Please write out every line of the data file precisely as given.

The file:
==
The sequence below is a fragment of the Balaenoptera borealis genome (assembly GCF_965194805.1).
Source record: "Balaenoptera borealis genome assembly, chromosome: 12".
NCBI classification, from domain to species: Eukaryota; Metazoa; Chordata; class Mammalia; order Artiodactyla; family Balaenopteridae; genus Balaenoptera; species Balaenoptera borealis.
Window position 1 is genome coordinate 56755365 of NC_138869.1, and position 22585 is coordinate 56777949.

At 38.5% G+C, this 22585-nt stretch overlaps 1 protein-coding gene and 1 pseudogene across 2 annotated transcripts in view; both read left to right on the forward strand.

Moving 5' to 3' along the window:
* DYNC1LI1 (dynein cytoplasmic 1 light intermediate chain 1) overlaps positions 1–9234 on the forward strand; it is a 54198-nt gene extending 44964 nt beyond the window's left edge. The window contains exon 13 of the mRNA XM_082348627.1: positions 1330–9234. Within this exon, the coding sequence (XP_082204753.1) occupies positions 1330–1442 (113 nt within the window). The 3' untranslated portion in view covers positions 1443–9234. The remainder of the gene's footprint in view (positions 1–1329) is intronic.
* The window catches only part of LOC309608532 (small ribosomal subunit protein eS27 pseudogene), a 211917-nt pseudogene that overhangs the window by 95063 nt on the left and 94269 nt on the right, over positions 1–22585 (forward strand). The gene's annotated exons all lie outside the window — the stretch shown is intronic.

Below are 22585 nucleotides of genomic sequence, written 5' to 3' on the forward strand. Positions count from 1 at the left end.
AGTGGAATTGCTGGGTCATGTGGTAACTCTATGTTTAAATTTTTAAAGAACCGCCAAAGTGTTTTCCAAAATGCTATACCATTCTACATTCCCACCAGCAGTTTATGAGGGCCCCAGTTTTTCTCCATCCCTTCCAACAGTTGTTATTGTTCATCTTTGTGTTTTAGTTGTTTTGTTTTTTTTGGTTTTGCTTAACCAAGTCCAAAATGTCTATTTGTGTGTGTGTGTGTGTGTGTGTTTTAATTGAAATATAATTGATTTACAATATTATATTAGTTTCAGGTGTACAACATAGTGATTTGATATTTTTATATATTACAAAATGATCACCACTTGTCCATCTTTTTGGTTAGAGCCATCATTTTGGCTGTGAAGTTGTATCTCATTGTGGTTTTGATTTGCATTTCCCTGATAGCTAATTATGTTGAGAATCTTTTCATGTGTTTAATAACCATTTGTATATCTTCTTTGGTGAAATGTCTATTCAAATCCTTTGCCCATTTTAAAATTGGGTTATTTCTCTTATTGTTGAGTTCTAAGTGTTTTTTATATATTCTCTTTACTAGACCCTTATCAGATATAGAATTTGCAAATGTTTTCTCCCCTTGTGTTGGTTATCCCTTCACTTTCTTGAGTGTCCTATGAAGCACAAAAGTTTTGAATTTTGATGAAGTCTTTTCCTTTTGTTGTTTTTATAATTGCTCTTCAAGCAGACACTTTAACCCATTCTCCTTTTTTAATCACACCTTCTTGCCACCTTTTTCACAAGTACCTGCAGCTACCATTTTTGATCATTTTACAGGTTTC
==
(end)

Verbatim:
The sequence below is a fragment of the Balaenoptera borealis genome (assembly GCF_965194805.1).
Source record: "Balaenoptera borealis genome assembly, chromosome: 12".
NCBI classification, from domain to species: Eukaryota; Metazoa; Chordata; class Mammalia; order Artiodactyla; family Balaenopteridae; genus Balaenoptera; species Balaenoptera borealis.
Window position 1 is genome coordinate 56755365 of NC_138869.1, and position 22585 is coordinate 56777949.

At 38.5% G+C, this 22585-nt stretch overlaps 1 protein-coding gene and 1 pseudogene across 2 annotated transcripts in view; both read left to right on the forward strand.

Moving 5' to 3' along the window:
* DYNC1LI1 (dynein cytoplasmic 1 light intermediate chain 1) overlaps positions 1–9234 on the forward strand; it is a 54198-nt gene extending 44964 nt beyond the window's left edge. The window contains exon 13 of the mRNA XM_082348627.1: positions 1330–9234. Within this exon, the coding sequence (XP_082204753.1) occupies positions 1330–1442 (113 nt within the window). The 3' untranslated portion in view covers positions 1443–9234. The remainder of the gene's footprint in view (positions 1–1329) is intronic.
* The window catches only part of LOC309608532 (small ribosomal subunit protein eS27 pseudogene), a 211917-nt pseudogene that overhangs the window by 95063 nt on the left and 94269 nt on the right, over positions 1–22585 (forward strand). The gene's annotated exons all lie outside the window — the stretch shown is intronic.

Below are 22585 nucleotides of genomic sequence, written 5' to 3' on the forward strand. Positions count from 1 at the left end.
AGTGGAATTGCTGGGTCATGTGGTAACTCTATGTTTAAATTTTTAAAGAACCGCCAAAGTGTTTTCCAAAATGCTATACCATTCTACATTCCCACCAGCAGTTTATGAGGGCCCCAGTTTTTCTCCATCCCTTCCAACAGTTGTTATTGTTCATCTTTGTGTTTTAGTTGTTTTGTTTTTTTTGGTTTTGCTTAACCAAGTCCAAAATGTCTATTTGTGTGTGTGTGTGTGTGTGTGTTTTAATTGAAATATAATTGATTTACAATATTATATTAGTTTCAGGTGTACAACATAGTGATTTGATATTTTTATATATTACAAAATGATCACCACTTGTCCATCTTTTTGGTTAGAGCCATCATTTTGGCTGTGAAGTTGTATCTCATTGTGGTTTTGATTTGCATTTCCCTGATAGCTAATTATGTTGAGAATCTTTTCATGTGTTTAATAACCATTTGTATATCTTCTTTGGTGAAATGTCTATTCAAATCCTTTGCCCATTTTAAAATTGGGTTATTTCTCTTATTGTTGAGTTCTAAGTGTTTTTTATATATTCTCTTTACTAGACCCTTATCAGATATAGAATTTGCAAATGTTTTCTCCCCTTGTGTTGGTTATCCCTTCACTTTCTTGAGTGTCCTATGAAGCACAAAAGTTTTGAATTTTGATGAAGTCTTTTCCTTTTGTTGTTTTTATAATTGCTCTTCAAGCAGACACTTTAACCCATTCTCCTTTTTTAATCACACCTTCTTGCCACCTTTTTCACAAGTACCTGCAGCTACCATTTTTGATCATTTTACAGGTTTC